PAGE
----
The political fundraising scandal surrounding the Japanese ruling party's biggest faction might signal an early end to the administration of Prime Minister Fumio Kishida, who is already under pressure over his relationship with a controversial religious group.

Chief Cabinet Secretary Hirokazu Matsuno is accused of failing to report millions of yen he received from revenue that the faction, previously headed by former Prime Minister Shinzo Abe, gained from fundraising events, sources close to the matter said Friday.

Japanese Prime Minister Fumio Kishida meets the press at his office in Tokyo on Dec. 11, 2023, with speculation mounting he plans to replace all ministers from the Liberal Democratic Party faction previously led by former Prime Minister Shinzo Abe in response to a series of political fundraising scandals. (Kyodo) ==Kyodo

With other members of the faction facing similar accusations as the scandal widens, Kishida has decided to dismiss Matsuno and replace all the other ministers in his Cabinet who belong to the faction, the sources said.

But with an increasing number of lawmakers within the Liberal Democratic Party concerned at the slump in the Kishida Cabinet's approval ratings to their lowest levels since he took office in October 2021, moves to oust him may gain momentum.

One of the reasons for Kishida's vulnerability is reports that senior figures of the Unification Church, often labeled a cult, attended a meeting with Kishida in 2019, when he was the party's policy chief. The fallout has left many LDP members starting to believe they will not be able to win national elections with him as their leader, some pundits say.

Kishida has been keen to seek reelection as president of the ruling party in an election expected next September, but could find himself pressured not to run, said Takahide Kiuchi, executive economist at Nomura Research Institute.

Under the current circumstances, a "dynamic of replacing the prime minister ahead of a national election can be easily created within the party," Kiuchi added.

Kishida does not need to face a House of Representatives election until the terms of the lower house's members expire in the fall of 2025. A House of Councillors election is also scheduled for summer the same year.

A member of the ruling party, however, said the political fundraising scandal is certain to cause Kishida's government to further lose public trust, which could prompt LDP lawmakers to call on him to step down as premier "as soon as possible."

Some other LDP members, meanwhile, are concerned that Kishida will struggle to shrug off public skepticism about his ties with the Unification Church.

The meeting in 2019 was with a delegation led by former U.S. House of Representatives Speaker Newt Gingrich, who has acknowledged that individuals related to the Unification Church were present. The prime minister has claimed he was not aware of their presence.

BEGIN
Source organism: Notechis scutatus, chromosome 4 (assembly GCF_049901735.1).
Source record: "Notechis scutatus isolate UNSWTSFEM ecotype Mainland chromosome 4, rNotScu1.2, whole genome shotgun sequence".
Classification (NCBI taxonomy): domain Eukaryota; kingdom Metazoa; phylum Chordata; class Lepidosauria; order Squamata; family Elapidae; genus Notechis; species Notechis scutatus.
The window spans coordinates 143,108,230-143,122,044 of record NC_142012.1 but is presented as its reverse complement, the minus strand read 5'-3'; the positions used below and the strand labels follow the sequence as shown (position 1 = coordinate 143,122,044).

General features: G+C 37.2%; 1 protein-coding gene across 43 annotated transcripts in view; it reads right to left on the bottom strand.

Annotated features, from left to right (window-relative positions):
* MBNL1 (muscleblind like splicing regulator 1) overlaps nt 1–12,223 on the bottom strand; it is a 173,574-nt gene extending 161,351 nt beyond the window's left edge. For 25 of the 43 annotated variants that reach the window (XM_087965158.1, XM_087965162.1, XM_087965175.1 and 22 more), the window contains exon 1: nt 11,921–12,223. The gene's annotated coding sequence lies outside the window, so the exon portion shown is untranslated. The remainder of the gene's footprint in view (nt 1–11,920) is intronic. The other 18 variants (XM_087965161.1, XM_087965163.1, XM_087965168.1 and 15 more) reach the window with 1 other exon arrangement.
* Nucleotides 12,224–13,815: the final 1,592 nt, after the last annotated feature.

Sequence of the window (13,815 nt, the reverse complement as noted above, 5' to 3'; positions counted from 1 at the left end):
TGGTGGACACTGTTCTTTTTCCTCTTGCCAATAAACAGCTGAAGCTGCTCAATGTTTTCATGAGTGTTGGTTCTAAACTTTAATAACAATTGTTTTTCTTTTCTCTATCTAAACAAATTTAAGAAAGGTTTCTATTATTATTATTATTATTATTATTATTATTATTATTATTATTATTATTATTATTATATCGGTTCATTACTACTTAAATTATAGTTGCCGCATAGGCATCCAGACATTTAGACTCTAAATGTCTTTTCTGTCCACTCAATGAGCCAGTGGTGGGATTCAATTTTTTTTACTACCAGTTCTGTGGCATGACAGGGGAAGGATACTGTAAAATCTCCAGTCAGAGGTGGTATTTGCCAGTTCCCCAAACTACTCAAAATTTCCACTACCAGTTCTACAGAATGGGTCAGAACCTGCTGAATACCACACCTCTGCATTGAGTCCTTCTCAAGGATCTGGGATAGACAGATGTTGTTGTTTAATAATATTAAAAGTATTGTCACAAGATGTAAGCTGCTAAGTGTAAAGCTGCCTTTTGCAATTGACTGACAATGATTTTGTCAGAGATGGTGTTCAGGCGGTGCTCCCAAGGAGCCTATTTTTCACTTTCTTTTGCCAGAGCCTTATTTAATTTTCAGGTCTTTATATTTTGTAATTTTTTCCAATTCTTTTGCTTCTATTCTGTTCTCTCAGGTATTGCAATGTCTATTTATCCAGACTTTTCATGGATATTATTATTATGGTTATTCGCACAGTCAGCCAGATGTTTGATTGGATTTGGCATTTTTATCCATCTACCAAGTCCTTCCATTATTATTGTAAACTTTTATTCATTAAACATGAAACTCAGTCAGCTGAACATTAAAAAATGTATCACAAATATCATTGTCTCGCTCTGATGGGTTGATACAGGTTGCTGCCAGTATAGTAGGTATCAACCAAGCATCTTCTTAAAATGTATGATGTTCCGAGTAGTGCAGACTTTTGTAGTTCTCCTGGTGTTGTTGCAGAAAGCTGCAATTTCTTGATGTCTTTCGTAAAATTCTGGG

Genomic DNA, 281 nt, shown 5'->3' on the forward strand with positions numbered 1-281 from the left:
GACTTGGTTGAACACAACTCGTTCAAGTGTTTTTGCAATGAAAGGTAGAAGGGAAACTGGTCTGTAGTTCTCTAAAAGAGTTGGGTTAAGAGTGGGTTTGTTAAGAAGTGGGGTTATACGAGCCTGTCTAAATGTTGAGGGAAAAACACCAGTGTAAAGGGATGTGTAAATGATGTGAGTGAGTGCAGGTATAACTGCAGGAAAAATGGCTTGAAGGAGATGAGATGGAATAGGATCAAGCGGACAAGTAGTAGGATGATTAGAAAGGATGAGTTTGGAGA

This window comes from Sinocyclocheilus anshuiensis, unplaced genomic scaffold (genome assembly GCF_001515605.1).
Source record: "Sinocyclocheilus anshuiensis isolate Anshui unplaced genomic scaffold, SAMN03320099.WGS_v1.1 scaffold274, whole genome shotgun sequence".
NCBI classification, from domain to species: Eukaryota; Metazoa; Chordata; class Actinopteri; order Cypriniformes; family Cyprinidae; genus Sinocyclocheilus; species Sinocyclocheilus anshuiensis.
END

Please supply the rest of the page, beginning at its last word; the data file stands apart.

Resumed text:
But Kishida has been under pressure to provide more detailed explanations after he earlier instructed LDP lawmakers to sever their relations with the religious organization, which has been criticized for ruining many families by forcing members to make massive donations.

Kishida would "not be qualified" to remain premier if he cannot give a satisfactory account of the matter, said political commentator Harumi Arima.

Opposition parties, meanwhile, have been grilling Kishida, with some threatening to submit a no-confidence motion against his Cabinet by the end of the ongoing extraordinary parliamentary session on Wednesday, even though it is certain to be voted down by the ruling camp.


On Friday, Yukio Edano, a former leader of the main opposition Constitutional Democratic Party of Japan, lambasted Kishida's leadership, saying his Cabinet is in "crisis.

The Japanese Communist Party's policy commission chair Tomoko Tamura told reporters, "It is clear that Kishida's Cabinet is not one that can gain the trust of the people."

Nevertheless, some opposition lawmakers have voiced fears that if a no-confidence motion is submitted to the Diet, Kishida might take a gamble by dissolving the lower house for a general election.

Such a scenario, which Kishida has hinted at, could catch the opposition parties off guard, giving them little time to prepare.

While the approval ratings for Kishida's Cabinet have shown little signs of improvement, support rates for major opposition parties have not risen significantly, suggesting they may not be able to oust the LDP from power even under its flagging leader.

"To be honest, if the lower house election takes place soon, we are not confident in beating the LDP. The party would be deprived of a large number of seats as it is almost a lame duck, but it can still secure a majority," said a lawmaker belonging to an opposition party.

"Giving the LDP a majority would mean giving confidence to Kishida's Cabinet," the lawmaker said, adding, "If possible, we do not want a lower house election to be held anytime soon."

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